Ullrich Haase – on Heidegger, Ecology, Nature, and Technology

podcast update

This episode of the BSP Podcast sees Ullrich Haase presenting a paper from our 2022 annual conference, ‘Engaged Phenomenology II’.

Season 6 episode 134: 8 May 2024

Season 6 continues with another keynote presentation from our 2022 annual conference, Engaged Phenomenology II: Explorations of Embodiment, Emotions, and Spatiality.

Listen to this episode on the BSP’s Podbean site

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Ullrich Haase
‘Is Heidegger’s Other Thinking necessarily an Ecological Thinking? Reflections on the Absence of Nature and the Destiny of Technology’

This year saw the 50th anniversary of The Limits of Growth, the publication by the Club of Rome, which for many was the trigger of the birth of climate activism. The message was that action on global warming now was necessary immediately – but nothing much happened until the Fridays for Future movement, which appeared as if it just occurred to us that there might be a problem. About a decade after the publication of The Limits of Growth, parts of the ecological movement wondered why nothing happened and turned towards the critique of technological rationalism, following Nietzsche and Heidegger, to provide an explanation for that inaction and to open the way for a more radical ecological thinking. While the insight that nothing would change as long as ecology would either be swallowed up by the same technological rationalism that caused the crisis, nor by some middle-class Europeans ‘moving off grid’, did give rise to more than a decade of engagement, what in turn has happened to this movement, which claimed that ecology can only be meaningful when joining postmodernism’s turn to language, while also claiming that postmodernism is essentially an ecological thinking? Again, nothing. Instead, all we wonder about today is whether Heidegger was an antisemite or not. In this talk I will reflect on the reasons for which Heidegger’s other thinking has become so unpalatable in our age and why these reasons are the same that should still engage us with the problems of global heating and globalization and the critique of the feverish search for technical solutions to the problem of technology.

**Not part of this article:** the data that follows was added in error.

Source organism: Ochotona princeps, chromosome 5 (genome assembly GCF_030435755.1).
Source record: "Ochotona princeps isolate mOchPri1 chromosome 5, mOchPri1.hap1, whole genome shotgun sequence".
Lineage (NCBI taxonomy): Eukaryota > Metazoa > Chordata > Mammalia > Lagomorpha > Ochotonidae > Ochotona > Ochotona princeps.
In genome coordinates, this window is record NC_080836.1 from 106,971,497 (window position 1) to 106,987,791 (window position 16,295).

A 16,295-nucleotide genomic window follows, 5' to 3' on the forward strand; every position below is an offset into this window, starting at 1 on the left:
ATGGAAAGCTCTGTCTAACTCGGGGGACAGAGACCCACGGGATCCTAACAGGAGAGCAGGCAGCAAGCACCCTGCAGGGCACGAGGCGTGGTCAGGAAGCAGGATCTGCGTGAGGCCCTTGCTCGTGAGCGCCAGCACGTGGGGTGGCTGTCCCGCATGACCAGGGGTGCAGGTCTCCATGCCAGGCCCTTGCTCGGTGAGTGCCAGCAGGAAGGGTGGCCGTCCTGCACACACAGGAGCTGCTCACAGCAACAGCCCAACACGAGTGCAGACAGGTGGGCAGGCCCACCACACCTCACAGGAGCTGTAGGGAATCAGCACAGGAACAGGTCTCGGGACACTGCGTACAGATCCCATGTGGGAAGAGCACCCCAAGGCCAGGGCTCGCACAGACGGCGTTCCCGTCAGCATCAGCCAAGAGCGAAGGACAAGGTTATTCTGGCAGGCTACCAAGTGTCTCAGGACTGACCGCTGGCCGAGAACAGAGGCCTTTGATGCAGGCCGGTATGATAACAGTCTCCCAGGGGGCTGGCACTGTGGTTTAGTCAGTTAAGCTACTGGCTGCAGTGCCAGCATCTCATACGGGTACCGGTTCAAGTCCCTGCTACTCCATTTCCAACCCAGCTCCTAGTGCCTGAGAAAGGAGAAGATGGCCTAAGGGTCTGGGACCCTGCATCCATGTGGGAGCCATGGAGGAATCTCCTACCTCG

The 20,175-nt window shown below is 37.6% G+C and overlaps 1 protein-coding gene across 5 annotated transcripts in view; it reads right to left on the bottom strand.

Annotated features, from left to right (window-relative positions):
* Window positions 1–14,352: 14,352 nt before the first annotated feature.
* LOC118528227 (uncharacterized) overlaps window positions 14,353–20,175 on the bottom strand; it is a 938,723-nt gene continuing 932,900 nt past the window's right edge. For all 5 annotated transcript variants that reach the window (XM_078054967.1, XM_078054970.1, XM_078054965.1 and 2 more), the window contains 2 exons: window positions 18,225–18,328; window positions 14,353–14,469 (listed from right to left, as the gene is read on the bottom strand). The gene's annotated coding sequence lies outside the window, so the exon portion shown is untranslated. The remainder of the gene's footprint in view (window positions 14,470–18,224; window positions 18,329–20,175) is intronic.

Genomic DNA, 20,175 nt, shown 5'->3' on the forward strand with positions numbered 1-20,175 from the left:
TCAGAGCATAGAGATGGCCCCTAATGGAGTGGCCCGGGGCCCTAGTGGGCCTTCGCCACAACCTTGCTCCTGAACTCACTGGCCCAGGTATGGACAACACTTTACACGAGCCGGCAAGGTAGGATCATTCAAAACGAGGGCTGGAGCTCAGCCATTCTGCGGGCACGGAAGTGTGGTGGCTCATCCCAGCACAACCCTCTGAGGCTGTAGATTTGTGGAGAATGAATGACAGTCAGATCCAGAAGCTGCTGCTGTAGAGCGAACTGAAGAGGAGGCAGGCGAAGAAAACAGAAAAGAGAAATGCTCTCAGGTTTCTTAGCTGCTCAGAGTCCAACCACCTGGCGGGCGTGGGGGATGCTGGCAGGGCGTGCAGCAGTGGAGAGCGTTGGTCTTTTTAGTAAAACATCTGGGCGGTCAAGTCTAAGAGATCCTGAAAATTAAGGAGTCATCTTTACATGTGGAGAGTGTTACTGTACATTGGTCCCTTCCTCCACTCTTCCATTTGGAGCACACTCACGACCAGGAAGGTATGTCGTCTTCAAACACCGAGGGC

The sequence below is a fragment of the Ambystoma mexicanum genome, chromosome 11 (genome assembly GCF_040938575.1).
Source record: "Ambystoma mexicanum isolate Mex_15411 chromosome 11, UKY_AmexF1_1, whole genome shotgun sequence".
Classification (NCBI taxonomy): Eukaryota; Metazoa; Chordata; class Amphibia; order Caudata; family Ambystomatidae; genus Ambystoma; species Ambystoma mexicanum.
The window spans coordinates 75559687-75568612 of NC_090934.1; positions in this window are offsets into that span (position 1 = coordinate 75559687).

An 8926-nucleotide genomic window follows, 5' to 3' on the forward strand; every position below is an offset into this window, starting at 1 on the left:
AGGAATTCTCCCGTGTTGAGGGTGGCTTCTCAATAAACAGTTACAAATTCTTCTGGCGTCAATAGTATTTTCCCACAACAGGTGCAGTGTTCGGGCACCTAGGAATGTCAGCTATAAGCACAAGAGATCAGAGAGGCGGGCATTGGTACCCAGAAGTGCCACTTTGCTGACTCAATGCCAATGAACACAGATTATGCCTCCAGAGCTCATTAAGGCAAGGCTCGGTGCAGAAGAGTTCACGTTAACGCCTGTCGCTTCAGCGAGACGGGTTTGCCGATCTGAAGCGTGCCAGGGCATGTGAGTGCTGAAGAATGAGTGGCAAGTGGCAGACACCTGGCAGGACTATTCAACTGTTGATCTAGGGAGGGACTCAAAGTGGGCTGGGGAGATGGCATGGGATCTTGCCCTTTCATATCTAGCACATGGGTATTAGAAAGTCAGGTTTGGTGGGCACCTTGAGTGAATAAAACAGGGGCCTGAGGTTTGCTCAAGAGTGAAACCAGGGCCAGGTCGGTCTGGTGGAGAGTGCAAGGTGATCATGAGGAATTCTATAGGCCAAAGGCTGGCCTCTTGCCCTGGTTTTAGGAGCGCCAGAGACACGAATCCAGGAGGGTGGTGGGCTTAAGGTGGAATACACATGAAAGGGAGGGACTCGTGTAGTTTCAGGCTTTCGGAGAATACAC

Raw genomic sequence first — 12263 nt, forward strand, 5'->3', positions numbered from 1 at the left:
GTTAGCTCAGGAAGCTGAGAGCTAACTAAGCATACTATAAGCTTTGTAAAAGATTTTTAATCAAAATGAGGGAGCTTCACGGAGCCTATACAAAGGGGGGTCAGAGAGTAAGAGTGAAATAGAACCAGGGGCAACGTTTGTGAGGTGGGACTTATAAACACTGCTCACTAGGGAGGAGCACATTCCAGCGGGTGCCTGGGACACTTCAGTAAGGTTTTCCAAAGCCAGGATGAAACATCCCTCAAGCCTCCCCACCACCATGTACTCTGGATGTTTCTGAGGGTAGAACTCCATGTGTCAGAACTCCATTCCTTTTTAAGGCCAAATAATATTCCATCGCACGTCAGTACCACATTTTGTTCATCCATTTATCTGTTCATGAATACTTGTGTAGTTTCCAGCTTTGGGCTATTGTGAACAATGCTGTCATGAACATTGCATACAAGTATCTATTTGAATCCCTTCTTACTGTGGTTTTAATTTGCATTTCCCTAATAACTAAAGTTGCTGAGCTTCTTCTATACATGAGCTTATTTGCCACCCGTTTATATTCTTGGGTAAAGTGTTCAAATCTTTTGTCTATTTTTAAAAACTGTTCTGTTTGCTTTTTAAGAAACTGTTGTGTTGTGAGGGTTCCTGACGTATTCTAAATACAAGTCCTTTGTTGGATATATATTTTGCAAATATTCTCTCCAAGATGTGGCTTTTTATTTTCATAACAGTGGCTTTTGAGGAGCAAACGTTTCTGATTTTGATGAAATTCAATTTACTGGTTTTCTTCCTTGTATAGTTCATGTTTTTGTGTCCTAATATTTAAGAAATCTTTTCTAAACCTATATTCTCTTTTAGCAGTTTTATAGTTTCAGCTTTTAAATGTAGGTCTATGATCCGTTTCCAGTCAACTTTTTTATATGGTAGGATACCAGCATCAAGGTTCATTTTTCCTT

Biography: Ullrich Haase is Principal Lecturer at the Manchester Metropolitan University. His research centres on 19th and 20th Century German and French Philosophy, especially Hegel, Nietzsche, Heidegger, Merleau-Ponty, Derrida and Blanchot. He served as the editor of the Journal of the British Society for Phenomenology from 2005 to 2020.

Further Information:

This recording is taken from our Annual UK Conference 2022: Engaged Phenomenology II: Explorations of Embodiment, Emotions, and Sociality (Exeter, UK / Hybrid) with the University of Exeter. Sponsored by the Wellcome Centre, Egenis, and the Shame and Medicine project. For the conference our speakers either presented in person at Exeter or remotely to people online and in-room, and the podcast episodes are recorded from the live broadcast feeds.

The British Society for Phenomenology is a not-for-profit organisation set up with the intention of promoting research and awareness in the field of Phenomenology and other cognate arms of philosophical thought. Currently, the society accomplishes these aims through its journal, events, and podcast. Why not find out more, join the society, and subscribe to our journal the JBSP?